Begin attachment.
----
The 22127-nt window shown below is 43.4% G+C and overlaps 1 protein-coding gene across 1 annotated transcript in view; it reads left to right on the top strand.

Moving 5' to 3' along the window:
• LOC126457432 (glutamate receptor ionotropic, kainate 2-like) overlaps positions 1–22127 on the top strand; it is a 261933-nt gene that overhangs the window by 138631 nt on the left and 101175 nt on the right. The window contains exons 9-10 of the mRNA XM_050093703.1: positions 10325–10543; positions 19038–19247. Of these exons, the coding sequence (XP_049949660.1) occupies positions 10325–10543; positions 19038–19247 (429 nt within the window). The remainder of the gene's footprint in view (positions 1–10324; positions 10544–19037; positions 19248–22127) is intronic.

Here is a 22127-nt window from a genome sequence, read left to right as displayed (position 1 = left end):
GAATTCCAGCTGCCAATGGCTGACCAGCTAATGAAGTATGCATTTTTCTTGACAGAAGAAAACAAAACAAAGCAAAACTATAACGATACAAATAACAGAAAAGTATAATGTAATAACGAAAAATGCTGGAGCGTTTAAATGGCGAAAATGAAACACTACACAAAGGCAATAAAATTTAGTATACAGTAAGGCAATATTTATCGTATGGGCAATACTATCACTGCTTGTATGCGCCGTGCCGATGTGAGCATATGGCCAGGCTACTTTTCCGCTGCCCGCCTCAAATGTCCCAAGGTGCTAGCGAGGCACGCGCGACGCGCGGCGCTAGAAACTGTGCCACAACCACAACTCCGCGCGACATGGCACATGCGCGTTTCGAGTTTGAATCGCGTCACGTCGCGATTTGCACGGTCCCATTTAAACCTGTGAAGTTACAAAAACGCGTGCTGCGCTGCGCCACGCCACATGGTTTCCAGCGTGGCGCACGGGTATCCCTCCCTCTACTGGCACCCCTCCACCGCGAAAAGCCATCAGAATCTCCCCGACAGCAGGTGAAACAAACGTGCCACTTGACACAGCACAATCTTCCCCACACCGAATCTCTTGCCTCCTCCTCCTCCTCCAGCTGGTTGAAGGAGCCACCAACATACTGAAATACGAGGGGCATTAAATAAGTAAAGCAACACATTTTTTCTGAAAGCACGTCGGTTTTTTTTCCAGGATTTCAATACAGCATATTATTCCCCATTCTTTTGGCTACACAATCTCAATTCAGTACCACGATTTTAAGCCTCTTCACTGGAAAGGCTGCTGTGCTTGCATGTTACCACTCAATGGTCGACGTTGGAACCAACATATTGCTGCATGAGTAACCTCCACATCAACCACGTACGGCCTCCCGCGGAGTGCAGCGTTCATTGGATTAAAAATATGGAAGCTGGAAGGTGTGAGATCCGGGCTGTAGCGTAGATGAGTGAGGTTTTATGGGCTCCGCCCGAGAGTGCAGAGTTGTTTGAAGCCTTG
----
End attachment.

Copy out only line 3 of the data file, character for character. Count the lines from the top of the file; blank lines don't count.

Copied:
• LOC126457432 (glutamate receptor ionotropic, kainate 2-like) overlaps positions 1–22127 on the top strand; it is a 261933-nt gene that overhangs the window by 138631 nt on the left and 101175 nt on the right. The window contains exons 9-10 of the mRNA XM_050093703.1: positions 10325–10543; positions 19038–19247. Of these exons, the coding sequence (XP_049949660.1) occupies positions 10325–10543; positions 19038–19247 (429 nt within the window). The remainder of the gene's footprint in view (positions 1–10324; positions 10544–19037; positions 19248–22127) is intronic.